... of famous entertainers who made this music great on special commemorative bottles.
They were doing this in conjunction with Rolling Stone Magazine by using the picture of Elvis Presley, Blondie and others none of which happen to be Black. This of course brought an outcry from some followers of Rock N Roll because it made no sense to leave out the musicians who invented the music.
Well the West Coast Black Publishers are no exception and they voted last Friday that this was very discriminatory on the part of Miller Brewing. They acknowledge that Miller has in the past been somewhat supportive of the Black community and wonder if the new South African ownership of the company might be the reason we are being left out of the recognition. Many ask the question, how could you celebrate the music and leave the originators out? It would be like celebrating Independence Day without recognizing the authors of the Declaration of Independence.
Now we have nothing against Elvis Presley or Willie Nelson, but how could people like Blondie, Bon Jovi, Def Leppard, Alice Cooper, Eric Clapton or Joe Walsh stack up against giants like Fats Domino, Little Richard, James Brown, Chuck Berry, Ray Charles, Sam Cooke, Lou Rawls, Stevie Wonder, Diana Ross, Mary Wells, Marvin Gaye, and Michael Jackson just to name a few of the crossover talent. Crossover meaning they were acceptable to the majority community. There were other Black entertainers who were high on the White youth list, but their parents would not let them listen to their music in public.
In some parts of the country, Black music was referred to as race music and other parts of the country it was called Negro or Black music. In the south, for example, Blacks and Whites could go to hear Fats Domino sing under the same roof as long as there was a rope down the center of the audience so the races would not mix. Sounds crazy now, but that is the way it was then. Our music was referred to as Rhythm and Blues, Soul, Boogie Woogie, Blues and Jazz. In order for the majority of Whites to accept our music, the Rock N Roll title was coined as a new music.
And now we have Miller Brewing Company and the Rolling Stone Magazine celebrating the beginnings of Rock N Roll and not even mentioning the originators of the music. This is how our Black history as been eradicated from all of our public education and points to the need for Black newspapers and other Black-owned media in America. It also points to who we should or shouldnt do business with. Fifty years ago in 1954 Brown vs. Board of Education ended segregated education.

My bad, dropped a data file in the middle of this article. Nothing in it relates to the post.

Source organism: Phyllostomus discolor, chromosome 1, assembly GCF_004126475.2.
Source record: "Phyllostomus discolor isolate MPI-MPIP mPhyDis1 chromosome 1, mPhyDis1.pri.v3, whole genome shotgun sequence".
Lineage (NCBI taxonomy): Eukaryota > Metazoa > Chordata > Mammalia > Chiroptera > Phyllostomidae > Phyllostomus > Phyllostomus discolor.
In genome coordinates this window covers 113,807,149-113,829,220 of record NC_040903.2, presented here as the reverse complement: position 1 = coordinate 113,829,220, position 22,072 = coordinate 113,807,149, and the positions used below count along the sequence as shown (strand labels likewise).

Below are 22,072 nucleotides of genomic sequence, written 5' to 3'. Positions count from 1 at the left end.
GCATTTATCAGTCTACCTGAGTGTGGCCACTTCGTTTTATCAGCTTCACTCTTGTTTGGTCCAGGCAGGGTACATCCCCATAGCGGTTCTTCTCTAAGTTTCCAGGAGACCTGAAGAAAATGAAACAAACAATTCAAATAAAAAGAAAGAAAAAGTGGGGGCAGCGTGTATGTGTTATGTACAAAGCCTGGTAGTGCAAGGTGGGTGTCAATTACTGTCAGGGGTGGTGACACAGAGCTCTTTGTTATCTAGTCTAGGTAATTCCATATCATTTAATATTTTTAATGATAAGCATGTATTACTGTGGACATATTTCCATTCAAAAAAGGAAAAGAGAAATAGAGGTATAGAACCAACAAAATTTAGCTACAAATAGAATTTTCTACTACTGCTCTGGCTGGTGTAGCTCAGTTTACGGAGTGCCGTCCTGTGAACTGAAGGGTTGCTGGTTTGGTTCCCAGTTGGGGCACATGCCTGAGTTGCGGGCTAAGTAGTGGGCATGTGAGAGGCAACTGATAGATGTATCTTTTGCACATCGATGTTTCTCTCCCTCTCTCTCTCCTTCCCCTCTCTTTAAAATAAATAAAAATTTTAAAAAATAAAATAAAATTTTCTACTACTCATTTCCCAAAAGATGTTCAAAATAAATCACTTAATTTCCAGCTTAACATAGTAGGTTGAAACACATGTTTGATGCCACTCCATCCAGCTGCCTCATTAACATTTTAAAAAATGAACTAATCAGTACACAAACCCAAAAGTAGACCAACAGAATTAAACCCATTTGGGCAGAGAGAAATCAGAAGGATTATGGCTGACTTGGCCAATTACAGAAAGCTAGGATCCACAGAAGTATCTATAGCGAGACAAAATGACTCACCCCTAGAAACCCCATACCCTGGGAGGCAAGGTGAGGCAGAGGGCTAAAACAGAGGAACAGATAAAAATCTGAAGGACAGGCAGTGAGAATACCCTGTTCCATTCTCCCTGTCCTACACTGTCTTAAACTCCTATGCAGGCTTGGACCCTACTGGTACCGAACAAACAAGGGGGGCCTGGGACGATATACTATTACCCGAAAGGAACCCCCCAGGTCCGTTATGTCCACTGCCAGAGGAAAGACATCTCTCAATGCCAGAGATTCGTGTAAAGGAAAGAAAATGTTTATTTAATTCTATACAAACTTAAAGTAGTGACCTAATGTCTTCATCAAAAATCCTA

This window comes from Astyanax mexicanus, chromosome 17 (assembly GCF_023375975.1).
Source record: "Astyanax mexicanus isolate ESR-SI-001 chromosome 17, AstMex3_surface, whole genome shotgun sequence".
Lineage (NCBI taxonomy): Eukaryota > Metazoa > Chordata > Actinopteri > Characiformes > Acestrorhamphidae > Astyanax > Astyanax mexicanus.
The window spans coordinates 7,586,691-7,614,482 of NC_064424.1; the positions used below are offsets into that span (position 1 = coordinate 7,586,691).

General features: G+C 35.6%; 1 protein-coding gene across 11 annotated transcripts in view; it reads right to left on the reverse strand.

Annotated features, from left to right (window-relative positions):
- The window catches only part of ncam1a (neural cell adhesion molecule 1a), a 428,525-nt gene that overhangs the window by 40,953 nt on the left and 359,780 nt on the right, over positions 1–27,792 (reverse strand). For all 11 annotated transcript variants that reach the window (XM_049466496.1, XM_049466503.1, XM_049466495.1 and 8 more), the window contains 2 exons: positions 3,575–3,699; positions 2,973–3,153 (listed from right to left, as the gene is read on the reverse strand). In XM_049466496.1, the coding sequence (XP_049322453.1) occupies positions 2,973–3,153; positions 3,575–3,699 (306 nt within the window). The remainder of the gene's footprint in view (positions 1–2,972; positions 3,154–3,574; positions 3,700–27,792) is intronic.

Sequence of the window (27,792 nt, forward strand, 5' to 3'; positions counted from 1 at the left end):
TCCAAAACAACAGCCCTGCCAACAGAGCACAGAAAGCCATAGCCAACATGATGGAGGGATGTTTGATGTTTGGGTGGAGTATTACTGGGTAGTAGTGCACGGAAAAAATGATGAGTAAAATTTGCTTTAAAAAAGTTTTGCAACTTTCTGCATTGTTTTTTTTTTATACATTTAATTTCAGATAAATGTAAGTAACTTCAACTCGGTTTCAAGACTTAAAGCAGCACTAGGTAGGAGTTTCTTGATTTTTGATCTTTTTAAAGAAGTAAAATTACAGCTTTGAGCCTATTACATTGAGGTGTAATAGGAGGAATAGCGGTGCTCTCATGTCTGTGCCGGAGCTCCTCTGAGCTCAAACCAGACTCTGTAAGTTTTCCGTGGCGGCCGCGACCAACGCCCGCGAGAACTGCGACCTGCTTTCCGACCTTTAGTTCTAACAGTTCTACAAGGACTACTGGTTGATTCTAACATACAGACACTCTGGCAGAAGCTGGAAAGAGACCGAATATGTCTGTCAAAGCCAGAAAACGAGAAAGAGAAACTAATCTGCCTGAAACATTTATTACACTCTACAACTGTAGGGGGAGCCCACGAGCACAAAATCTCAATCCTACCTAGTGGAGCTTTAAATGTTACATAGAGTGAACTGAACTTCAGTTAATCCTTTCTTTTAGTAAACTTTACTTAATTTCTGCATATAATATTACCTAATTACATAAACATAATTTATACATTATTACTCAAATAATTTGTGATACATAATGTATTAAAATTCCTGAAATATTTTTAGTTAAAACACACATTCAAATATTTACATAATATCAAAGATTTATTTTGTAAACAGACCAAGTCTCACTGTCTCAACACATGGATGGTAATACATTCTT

In 1949 Fats Domino cut his first record The Fat Man. Jimmy Reed, Muddy Waters, B.B. King, Johnny Ace, Cab Calloway, Nat King Cole, The Ink Spots, Marion Anderson, Little Willie John, Bobby Blue Bland, Brook Benton, Louis Armstrong, Paul Robeson, Jackie Wilson, Duke Ellington, Louis Jordan, Sammy Davis, Jr., Johnny Mathis, Harry Belafonte, to name a few, were putting the planks into place for Rock N Roll. Elvis Blue Suede shoes had already been recorded by Carl Perking, Pattie Pages recording of Fever had already been recorded by Little Willie John and was a top hit in the Black community. Another Elvis hit was Hound Dog and Rosetta Thorpe had sent that dog out to pasture by the time Elvis brought it to the Ed Sullivan Show and White America.
Nationally the Black community spent in excess of $1 billion on beer and ale as take home and roughly $262 million in bars and taverns per year. According to a 2002 report from Target Market News, here in the Inland Empire we spend in excess of $34 million at home and over $8.9 million in bars and taverns.
I wonder how Miller would feel if all the beer drinkers who are Black decided to put only Budweiser, Coors, Pabst Blue Ribbon, and Heineken in their refrigerators during sporting events. This is something each person must consider for themselves and in light of the fact that Miller is ignoring us, maybe we should ignore them.
To contact Hardy Brown email: firstname.lastname@example.org or call (909) 888-5040.
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